Government, Football Chiefs Launch Group Platini Asks EU To Help Enforce FFP LFP President Reaffirms His Impartiality Webster To Resign As Patron If Evans Returns Russia 2018 CEO Dismisses Racism Issues Atlético CEO Praises Third-Party Funds Sunderland To Refund Fans' Ticket Costs Football Notes FIFPro Urges CONMEBOL To Consider Bans French Interior Minister Condemns Misbehavior
Enter amount in full numerical value, without currency symbol or commas (ex: 3000000).
Upcoming Conferences and Events
SBD Global/June 20, 2013/International Football
Brazil Coach Calls For Calm To Confederations Cup Protests, As Quarter Million Demonstrate
Published June 20, 2013
CYBER ATTACK: In London, Adam Whitnall reported the 2014 World Cup has become "a major target for protesters, with a cyber attack bringing down the government's official website for the event." The Brazil branch of computer hackers group Anonymous "posted a series of links on Twitter to other government sites whose content had been replaced by calls to citizens to come out to the streets." In an attempt to quell the unrest, at least four cities "have agreed to reverse the bus fare price increase that sparked the first demonstrations last week" (INDEPENDENT, 6/19).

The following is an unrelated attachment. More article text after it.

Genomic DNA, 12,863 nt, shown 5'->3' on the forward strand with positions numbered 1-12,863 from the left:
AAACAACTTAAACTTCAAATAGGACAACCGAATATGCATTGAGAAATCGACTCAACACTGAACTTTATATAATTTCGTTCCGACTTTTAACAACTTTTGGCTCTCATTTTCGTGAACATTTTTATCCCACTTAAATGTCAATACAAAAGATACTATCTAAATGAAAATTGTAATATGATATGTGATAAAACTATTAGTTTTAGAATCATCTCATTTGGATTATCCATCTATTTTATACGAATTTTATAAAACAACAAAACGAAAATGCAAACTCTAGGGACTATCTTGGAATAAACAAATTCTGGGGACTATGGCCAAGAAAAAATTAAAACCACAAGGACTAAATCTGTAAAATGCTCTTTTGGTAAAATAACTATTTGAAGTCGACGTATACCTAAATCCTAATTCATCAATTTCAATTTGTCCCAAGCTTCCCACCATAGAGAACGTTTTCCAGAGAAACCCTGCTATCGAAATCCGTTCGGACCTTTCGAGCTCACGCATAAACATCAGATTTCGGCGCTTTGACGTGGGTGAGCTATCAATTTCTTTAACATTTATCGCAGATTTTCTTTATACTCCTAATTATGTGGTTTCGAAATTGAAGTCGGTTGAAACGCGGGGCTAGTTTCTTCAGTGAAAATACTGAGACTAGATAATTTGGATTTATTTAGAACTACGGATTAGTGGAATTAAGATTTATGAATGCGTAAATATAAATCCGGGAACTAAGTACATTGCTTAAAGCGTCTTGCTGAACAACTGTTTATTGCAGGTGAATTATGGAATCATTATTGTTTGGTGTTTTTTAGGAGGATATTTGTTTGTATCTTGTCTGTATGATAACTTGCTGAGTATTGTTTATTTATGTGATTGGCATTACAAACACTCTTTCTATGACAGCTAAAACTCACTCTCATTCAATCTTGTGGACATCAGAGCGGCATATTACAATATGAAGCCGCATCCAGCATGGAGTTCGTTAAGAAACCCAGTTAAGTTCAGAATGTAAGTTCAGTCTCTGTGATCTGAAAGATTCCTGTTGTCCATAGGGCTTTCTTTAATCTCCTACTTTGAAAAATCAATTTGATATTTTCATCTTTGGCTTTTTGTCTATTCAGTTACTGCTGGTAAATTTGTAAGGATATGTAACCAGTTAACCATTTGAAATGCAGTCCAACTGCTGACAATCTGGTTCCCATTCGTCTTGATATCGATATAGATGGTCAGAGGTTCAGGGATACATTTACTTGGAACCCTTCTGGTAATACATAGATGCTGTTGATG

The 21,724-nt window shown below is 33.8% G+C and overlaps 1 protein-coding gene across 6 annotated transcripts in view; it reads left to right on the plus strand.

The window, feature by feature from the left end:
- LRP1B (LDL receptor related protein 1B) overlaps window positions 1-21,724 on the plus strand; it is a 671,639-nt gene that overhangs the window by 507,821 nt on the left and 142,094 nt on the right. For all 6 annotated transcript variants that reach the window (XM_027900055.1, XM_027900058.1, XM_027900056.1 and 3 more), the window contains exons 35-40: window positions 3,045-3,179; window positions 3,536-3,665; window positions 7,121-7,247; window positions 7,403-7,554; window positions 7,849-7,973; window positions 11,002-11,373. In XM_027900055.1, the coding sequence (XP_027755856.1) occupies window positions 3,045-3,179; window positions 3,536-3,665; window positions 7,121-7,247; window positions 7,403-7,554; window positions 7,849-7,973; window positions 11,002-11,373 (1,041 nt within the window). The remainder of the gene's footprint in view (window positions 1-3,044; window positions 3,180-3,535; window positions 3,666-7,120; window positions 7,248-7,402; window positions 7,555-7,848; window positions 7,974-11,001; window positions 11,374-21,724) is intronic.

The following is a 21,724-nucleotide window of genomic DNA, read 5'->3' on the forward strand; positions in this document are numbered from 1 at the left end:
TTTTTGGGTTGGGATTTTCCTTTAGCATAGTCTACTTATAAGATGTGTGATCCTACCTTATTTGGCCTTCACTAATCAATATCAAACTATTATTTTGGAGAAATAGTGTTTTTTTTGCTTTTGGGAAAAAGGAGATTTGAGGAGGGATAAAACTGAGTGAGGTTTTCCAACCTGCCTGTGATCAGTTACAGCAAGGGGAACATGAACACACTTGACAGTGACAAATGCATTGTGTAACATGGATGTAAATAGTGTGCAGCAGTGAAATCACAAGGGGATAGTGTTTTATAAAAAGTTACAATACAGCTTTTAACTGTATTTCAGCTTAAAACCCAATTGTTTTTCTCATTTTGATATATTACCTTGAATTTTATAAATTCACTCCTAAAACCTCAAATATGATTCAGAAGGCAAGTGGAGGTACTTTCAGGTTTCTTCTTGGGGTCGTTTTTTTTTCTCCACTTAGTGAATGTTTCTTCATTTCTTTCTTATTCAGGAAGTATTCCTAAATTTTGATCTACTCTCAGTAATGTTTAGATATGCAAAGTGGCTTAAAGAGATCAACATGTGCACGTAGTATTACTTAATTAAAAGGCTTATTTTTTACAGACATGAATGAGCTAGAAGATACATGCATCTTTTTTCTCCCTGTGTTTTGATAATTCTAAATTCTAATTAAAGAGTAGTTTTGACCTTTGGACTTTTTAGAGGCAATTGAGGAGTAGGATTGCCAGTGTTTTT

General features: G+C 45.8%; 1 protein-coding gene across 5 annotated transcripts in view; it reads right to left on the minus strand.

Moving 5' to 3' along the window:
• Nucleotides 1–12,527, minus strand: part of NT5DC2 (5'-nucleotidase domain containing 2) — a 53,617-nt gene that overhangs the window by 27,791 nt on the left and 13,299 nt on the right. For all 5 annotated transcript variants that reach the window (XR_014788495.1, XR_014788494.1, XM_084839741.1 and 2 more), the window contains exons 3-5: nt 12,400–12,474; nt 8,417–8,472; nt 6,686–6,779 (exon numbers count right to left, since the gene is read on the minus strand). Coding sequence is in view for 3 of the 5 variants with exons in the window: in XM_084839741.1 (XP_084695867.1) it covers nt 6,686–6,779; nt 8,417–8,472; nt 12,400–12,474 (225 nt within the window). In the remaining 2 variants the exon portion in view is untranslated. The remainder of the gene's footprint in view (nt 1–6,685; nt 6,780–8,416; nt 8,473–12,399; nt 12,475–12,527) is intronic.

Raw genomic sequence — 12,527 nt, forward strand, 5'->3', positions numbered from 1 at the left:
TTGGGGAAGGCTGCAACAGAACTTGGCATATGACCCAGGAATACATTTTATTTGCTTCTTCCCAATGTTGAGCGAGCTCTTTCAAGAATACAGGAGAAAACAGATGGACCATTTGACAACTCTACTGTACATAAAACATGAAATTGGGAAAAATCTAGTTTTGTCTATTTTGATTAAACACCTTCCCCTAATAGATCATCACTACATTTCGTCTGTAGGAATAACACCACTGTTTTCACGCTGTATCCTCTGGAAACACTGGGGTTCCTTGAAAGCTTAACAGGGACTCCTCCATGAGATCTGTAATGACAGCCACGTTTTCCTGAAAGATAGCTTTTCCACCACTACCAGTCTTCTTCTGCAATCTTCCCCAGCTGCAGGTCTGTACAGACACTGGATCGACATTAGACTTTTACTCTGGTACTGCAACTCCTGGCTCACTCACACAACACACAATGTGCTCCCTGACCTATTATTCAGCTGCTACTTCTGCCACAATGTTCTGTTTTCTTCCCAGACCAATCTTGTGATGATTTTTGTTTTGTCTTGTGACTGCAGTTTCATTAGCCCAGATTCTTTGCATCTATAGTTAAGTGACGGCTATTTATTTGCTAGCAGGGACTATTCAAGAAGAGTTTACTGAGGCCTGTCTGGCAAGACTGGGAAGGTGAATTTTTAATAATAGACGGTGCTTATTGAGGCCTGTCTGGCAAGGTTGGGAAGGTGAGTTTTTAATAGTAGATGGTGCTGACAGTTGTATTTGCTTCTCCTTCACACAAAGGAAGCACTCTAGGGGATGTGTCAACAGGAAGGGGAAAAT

MORE ON PROTESTS: Recently in Brazil, "big protests have developed out of nowhere, driven by economic injustice mostly, the biggest of them" Monday night and again last night, according to NBC's Brian Williams. NBC's Mark Potter said "an estimated quarter million Brazilians took to the streets in more than a dozen cities. Most were peaceful, though there was violence." Potter noted, "Many in the crowds complained about rampant corruption, crime, low wages and a lack of social services … as Brazil spends billions to build stadiums for next year's World Cup and the 2016 Olympics." Univ. of Miami School of Law Dir Jessica Carvalho Morris said, "When you have a population of 13 million people who are going to bed hungry every night, it's hard to justify building so many stadiums with public funds." Potter noted Brazilian President Dilma Rousseff posted a statement on Youtube that stated the protestors have "valid complaints and needed to be heard." But Potter said that with Brazil "about to move on to the world stage with international sporting events, not to mention hosting the Pope next month, many wonder if it will be ready" as "more protests are expected" ("Nightly News," NBC, 6/18).